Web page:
After spending over two centuries living in the Notre-Dame-du-Vieux-Moulin Convent in a Pointe Claire Village area known as “la Pointe Claire,” the 19 remaining sisters of the Congregation of Notre Dame are moving, the Chronicle has learned.
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The sisters of the Congregation of Notre Dame will move to undetermined convents in the Montreal area by December.
Though the convent’s Sister Ange-Aimee Roy confirmed the move, she said “there’s no reason to give as to why we’re moving.”
According multiple sources, the nuns are being relocated to convents in Montreal – that have yet to be determined – by December because the historical site is “very expensive to maintain.”
The Congregation of Notre Dame moved into the convent in 1787, following an agreement with the owner, St. Joachim Parish, that the nuns could use the facility free of charge for as long as they taught young school girls. In 1867, the present Notre-Dame-du-Vieux-Moulin convent was built to replace an aging and deteriorating building. The nuns now use the convent as a retirement home.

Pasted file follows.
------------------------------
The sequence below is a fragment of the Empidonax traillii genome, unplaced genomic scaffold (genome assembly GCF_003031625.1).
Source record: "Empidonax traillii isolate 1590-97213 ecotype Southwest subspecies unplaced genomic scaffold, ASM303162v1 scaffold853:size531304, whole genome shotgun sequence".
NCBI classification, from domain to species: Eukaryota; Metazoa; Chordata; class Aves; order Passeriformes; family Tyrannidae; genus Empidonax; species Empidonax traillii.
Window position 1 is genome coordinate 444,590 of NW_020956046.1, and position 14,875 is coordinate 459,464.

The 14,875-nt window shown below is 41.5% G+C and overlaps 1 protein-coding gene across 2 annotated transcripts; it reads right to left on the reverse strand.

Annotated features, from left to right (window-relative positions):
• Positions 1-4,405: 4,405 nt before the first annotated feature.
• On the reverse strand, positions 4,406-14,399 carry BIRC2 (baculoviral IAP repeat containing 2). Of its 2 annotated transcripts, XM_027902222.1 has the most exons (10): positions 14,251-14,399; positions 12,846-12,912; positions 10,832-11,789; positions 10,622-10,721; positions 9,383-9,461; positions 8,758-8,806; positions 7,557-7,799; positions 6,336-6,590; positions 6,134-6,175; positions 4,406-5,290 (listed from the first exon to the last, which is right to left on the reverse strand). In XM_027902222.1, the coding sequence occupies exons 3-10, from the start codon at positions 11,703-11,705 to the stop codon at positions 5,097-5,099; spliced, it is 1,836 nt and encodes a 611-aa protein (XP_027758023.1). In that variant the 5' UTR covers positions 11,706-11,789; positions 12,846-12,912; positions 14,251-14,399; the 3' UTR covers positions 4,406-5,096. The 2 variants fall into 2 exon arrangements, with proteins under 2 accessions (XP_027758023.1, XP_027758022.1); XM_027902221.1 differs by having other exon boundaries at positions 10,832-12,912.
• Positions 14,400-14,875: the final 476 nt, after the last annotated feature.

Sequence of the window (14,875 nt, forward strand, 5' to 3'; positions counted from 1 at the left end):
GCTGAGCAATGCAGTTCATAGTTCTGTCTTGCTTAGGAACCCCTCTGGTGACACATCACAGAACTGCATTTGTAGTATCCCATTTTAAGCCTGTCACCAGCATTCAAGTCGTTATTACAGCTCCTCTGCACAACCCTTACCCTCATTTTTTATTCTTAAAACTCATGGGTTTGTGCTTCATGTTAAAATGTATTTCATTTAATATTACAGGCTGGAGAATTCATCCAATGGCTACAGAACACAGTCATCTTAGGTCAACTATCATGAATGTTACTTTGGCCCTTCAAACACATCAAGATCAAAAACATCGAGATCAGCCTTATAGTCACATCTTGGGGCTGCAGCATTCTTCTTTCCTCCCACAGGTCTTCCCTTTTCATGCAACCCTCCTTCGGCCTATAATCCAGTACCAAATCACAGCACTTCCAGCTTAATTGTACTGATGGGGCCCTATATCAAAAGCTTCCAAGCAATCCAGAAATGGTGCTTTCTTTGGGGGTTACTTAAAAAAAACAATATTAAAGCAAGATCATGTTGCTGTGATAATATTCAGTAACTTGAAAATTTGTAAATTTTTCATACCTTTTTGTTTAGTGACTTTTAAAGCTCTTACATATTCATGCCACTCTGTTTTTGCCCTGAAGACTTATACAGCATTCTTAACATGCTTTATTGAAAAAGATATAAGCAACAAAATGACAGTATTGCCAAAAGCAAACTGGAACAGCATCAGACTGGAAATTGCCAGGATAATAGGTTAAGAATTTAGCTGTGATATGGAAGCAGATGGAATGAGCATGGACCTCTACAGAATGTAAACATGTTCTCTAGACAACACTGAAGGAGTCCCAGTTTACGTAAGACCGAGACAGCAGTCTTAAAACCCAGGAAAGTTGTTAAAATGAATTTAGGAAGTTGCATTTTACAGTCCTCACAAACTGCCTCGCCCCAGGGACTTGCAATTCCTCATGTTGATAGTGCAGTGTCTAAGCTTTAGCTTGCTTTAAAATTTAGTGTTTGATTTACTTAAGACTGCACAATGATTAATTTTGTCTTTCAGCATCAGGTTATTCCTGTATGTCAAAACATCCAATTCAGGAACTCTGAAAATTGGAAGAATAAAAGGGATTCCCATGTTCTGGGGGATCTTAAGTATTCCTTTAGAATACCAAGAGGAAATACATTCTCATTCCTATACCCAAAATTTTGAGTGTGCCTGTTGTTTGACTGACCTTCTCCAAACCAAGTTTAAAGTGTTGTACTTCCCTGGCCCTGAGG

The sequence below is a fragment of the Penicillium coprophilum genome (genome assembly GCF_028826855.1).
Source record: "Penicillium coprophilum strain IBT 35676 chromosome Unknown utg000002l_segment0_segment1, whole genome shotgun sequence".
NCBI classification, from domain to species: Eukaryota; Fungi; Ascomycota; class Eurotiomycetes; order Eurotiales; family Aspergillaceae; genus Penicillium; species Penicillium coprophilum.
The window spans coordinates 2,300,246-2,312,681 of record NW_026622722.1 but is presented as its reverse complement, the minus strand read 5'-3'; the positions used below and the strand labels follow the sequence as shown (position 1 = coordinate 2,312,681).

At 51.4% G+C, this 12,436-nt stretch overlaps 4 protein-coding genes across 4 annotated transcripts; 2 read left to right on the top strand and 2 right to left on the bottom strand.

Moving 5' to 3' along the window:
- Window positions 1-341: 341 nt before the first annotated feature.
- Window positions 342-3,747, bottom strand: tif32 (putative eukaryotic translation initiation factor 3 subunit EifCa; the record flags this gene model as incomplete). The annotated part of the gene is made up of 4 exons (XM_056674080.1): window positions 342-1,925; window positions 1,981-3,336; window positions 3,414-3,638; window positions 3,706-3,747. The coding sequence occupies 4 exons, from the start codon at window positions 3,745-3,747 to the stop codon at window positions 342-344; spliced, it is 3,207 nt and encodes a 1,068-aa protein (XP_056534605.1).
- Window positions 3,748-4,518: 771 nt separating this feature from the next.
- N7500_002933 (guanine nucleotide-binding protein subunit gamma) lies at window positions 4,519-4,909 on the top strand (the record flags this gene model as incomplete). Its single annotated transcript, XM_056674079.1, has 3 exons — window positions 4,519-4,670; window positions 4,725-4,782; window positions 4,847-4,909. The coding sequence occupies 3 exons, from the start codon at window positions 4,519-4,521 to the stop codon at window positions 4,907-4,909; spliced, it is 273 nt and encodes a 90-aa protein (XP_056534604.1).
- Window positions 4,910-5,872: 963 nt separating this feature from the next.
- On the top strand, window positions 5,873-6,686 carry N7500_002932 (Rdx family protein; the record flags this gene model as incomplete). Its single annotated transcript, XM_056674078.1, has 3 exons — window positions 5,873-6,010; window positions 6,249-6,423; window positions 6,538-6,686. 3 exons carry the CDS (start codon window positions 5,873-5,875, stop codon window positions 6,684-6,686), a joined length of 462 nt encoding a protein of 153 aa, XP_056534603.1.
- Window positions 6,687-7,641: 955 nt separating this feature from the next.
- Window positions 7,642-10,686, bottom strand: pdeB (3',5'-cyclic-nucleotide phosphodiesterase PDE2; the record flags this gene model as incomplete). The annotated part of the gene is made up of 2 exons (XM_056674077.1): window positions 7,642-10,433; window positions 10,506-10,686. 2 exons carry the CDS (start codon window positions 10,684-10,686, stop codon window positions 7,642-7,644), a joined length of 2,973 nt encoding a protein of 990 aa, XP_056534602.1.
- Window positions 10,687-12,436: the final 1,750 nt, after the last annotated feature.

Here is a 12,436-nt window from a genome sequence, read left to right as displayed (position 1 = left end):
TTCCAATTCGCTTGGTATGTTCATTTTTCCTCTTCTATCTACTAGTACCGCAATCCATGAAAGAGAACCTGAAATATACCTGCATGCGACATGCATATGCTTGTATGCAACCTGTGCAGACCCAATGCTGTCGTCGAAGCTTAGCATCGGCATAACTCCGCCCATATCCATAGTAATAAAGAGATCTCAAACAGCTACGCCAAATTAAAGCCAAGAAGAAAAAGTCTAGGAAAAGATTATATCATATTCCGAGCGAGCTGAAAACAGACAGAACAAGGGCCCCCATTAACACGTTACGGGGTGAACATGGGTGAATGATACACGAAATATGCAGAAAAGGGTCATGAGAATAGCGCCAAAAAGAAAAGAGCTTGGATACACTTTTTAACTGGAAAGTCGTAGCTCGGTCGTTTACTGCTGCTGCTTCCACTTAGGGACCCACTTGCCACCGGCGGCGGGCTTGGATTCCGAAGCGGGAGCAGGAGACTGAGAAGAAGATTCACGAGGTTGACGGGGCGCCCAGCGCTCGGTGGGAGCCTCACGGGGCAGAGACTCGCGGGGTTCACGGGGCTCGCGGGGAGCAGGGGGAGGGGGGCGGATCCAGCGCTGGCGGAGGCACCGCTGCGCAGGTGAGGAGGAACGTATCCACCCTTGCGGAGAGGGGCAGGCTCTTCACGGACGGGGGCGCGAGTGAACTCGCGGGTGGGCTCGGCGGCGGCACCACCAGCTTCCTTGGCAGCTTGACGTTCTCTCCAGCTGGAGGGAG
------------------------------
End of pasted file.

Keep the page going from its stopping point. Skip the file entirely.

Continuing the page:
From convent to condos?
The question remains, however, as to the future use of the convent once its present occupants leave.
The “Pointe” area is known to be highly coveted by developers and a lucrative offer could attract the parish to sell the convent.
The St. Joachim Parish owns most of the area that’s home to the emblematic windmill, convent, presbytery, and the church – all of which are presently safe from developers since March 2013 when the former Pointe Claire city council declared the area a heritage site, a year after the province made a similar designation.
At the time of the heritage designation, the then mayor Bill McMurchie told the Chronicle he’d be surprised to see future councils reverse the designation by way of order of council.
According to a source close to the situation, the parish’s intentions, to date, are unclear and the city is taking a wait-and-see approach.
Despite the designation and the subsequent zoning change –and the preceding lengthy public consultation attached to it - required should the parish attempt to sell the convent, the Pointe Claire Historical Preservation Society is keeping a close eye on the latest developments.
“It would be surprising but you never know with heritage sites,” said the society’s president Claude Arsenault, adding the city needs to “ensure its preservation and access to the public.”
In April, urban planning consulting firm Convercite released a detailed diagnosis of the Pointe Claire Village, in part signalling what it described as weaknesses, including “the involvement of the city and its departments in heritage interpretation, and concerted action with citizens and organizations with an interest in heritage issues.”
The 22-page report indicated the need to highlight the historical importance of the area known as “la Pointe Claire” as it would add value to the Village.
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